Where’s the love for the New York Mets?
TTFB’s Martin Marrufo is not alone in thinking the Mets are not a threat in 2013, and I may be in the minority for thinking they will be, but I have my reasons. Let’s take a peek into my crystal ball …
Let’s start with last year. After a surprising first half, the New York Mets finished the 2012 season in disappointing fashion: 74-88, 24 games out and under.500 at home. Their offense finally ran out of highlight-reel comebacks, their starting pitching floundered and their bullpen wore down from overuse. The two biggest things in which New York Mets fans could take solace were Johan Santana’s thrilling no-hitter — which not only cost them Mike Baxter’s rib cage, but probably torched Santana’s arm for the rest of the season — and R.A. Dickey’s Cy Young Award, after which he was traded to the Toronto Blue Jays. The first half of the season, in which they were on the edge of the playoff hunt and produced exciting games even in their losses, seemed a distant memory.
Fortunately, the New York Mets addressed some significant gaps during the offseason. They picked up a solid bench outfielder in Corey Patterson and a strong veteran reliever in Brandon Lyon. They picked up Marlon Byrd, a veteran with power who’ll challenge for a starting spot playing the challenging Citi Field right field. They also parted ways with three free agents who had proven unwieldy: the oft-injured, always-hustling but under-performing Jason Bay; the profoundly disappointing Andres Torres; and the talented but baffling Mike Pelfrey. Last but not least, they landed a strong piece in the Dickey trade: a powerful, defensively solid and commanding young catcher named Travis d’Arnaud.
As for the infield’s injury issues, it seems that David Wright left the World Baseball Classic just in time; if he’d stuck around longer, his strained ribcage might be a bigger problem than it presently seems. Daniel Murphy shouldn’t rush back before he’s healthy, as Jordany Valdespin, a second baseman by trade, can fill in adequately until Murphy and Turner are back. Ike Davis is having a solid spring, and Lucas Duda, his immediate lineup protection, is showing signs of taking the ball the other way with authority–which means his approach is back to where it should be. This all bodes well for the offense, especially when d’Arnaud phases into the lineup, which will be sooner than many people think.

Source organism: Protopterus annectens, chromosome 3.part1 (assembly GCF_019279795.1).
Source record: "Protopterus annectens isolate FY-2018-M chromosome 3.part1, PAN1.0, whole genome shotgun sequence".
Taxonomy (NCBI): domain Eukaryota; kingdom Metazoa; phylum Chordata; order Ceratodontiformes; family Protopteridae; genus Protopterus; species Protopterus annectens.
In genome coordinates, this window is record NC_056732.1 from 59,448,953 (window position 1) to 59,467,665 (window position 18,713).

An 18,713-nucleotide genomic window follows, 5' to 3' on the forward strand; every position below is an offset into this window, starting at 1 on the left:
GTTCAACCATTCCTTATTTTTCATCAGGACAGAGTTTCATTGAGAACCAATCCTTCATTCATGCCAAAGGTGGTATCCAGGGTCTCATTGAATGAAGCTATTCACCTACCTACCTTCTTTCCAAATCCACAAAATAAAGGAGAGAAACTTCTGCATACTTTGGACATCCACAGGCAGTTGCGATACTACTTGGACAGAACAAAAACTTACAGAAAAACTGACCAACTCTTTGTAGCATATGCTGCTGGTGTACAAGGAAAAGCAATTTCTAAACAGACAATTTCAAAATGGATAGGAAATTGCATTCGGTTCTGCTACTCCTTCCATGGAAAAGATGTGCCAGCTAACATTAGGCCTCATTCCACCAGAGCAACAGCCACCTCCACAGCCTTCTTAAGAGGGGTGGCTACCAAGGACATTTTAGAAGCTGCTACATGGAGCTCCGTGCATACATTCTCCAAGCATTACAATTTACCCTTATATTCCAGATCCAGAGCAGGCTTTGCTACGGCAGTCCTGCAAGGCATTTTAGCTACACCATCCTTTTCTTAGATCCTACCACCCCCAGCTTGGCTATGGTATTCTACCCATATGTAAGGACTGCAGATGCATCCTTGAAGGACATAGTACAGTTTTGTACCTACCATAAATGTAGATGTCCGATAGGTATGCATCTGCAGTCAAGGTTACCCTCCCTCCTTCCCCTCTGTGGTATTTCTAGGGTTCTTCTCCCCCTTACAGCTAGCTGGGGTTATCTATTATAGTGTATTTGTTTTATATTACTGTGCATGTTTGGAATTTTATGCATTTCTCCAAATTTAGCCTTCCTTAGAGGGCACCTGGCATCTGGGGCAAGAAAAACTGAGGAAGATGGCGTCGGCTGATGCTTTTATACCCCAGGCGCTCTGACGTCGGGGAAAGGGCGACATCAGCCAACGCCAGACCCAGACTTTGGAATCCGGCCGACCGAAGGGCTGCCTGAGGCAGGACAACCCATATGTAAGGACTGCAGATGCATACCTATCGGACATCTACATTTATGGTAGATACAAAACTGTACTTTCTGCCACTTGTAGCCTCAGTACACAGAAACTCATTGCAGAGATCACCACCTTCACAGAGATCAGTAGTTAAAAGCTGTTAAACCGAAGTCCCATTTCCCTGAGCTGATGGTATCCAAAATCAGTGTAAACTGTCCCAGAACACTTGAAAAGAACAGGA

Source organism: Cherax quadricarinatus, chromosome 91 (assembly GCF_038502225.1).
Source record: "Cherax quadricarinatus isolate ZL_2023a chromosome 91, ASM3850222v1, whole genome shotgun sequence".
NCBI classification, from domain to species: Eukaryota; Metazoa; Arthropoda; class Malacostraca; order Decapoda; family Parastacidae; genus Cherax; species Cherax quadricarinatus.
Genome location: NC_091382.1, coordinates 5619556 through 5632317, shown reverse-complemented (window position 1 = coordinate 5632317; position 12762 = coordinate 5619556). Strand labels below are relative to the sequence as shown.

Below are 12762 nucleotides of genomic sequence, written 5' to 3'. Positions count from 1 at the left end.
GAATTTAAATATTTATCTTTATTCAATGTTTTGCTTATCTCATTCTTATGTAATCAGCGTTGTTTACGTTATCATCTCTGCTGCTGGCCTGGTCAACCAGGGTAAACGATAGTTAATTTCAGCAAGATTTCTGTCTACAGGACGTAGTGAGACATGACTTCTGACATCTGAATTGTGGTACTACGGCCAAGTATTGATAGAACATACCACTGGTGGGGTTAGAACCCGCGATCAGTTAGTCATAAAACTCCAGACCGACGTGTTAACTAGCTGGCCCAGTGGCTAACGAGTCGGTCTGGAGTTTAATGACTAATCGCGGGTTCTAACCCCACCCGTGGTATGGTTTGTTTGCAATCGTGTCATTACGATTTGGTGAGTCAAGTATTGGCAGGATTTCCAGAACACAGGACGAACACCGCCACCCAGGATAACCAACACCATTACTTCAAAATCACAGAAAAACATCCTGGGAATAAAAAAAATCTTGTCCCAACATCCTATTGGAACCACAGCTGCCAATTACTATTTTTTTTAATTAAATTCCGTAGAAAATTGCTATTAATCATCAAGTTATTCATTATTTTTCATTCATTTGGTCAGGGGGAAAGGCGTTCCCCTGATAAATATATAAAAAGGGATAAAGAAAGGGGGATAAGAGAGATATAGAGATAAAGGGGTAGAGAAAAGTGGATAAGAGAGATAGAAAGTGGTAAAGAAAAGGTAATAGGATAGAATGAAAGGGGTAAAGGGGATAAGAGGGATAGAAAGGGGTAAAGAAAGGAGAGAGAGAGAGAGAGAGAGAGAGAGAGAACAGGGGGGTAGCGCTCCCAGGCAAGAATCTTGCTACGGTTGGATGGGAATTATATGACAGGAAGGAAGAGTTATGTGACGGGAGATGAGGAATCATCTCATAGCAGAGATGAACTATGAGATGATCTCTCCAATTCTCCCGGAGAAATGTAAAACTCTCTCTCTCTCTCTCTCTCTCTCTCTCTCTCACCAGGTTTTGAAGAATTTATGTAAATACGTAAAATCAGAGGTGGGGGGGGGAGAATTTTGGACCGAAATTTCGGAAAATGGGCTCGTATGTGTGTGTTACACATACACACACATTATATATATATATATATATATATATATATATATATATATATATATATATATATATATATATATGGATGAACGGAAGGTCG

Regarding the New York Mets’ pitching, Santana seems like a sure thing to begin the season on the DL, which means the underrated Jonathon Niese will start opening day. We might see Zack Wheeler early in the season, and he seems to be ready to take on an increased role. Bobby Parnell will finish phasing in as the team’s closer, backing up a bullpen that will be more relaxed, less overworked and more dependable.
The New York Mets have addressed their deficiencies, and are poised to put together a good season. Instead of just flashes of excitement, they will receive sustained output from more than one or two sources. A big key will be the health of Wright and Santana, but if they return as expected, the Mets should surprise a lot of people. They will improve their record at home, an improved rotation will take pressure off the bullpen, and their high-end prospects will filter into the lineup to make them a legitimate wild-card threat.